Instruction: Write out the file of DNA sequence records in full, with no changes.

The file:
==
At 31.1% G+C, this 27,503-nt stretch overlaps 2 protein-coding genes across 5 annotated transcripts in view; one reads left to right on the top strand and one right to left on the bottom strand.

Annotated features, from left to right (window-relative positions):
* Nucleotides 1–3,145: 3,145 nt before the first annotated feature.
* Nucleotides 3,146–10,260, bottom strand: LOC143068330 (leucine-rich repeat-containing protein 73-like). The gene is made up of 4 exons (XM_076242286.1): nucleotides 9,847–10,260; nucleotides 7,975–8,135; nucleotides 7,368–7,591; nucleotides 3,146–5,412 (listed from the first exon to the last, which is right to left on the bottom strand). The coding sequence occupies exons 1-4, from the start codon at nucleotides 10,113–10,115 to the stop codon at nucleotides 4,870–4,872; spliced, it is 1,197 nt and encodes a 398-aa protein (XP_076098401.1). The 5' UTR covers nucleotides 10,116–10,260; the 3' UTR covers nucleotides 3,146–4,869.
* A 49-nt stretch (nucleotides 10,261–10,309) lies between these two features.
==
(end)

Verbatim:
At 31.1% G+C, this 27,503-nt stretch overlaps 2 protein-coding genes across 5 annotated transcripts in view; one reads left to right on the top strand and one right to left on the bottom strand.

Annotated features, from left to right (window-relative positions):
* Nucleotides 1–3,145: 3,145 nt before the first annotated feature.
* Nucleotides 3,146–10,260, bottom strand: LOC143068330 (leucine-rich repeat-containing protein 73-like). The gene is made up of 4 exons (XM_076242286.1): nucleotides 9,847–10,260; nucleotides 7,975–8,135; nucleotides 7,368–7,591; nucleotides 3,146–5,412 (listed from the first exon to the last, which is right to left on the bottom strand). The coding sequence occupies exons 1-4, from the start codon at nucleotides 10,113–10,115 to the stop codon at nucleotides 4,870–4,872; spliced, it is 1,197 nt and encodes a 398-aa protein (XP_076098401.1). The 5' UTR covers nucleotides 10,116–10,260; the 3' UTR covers nucleotides 3,146–4,869.
* A 49-nt stretch (nucleotides 10,261–10,309) lies between these two features.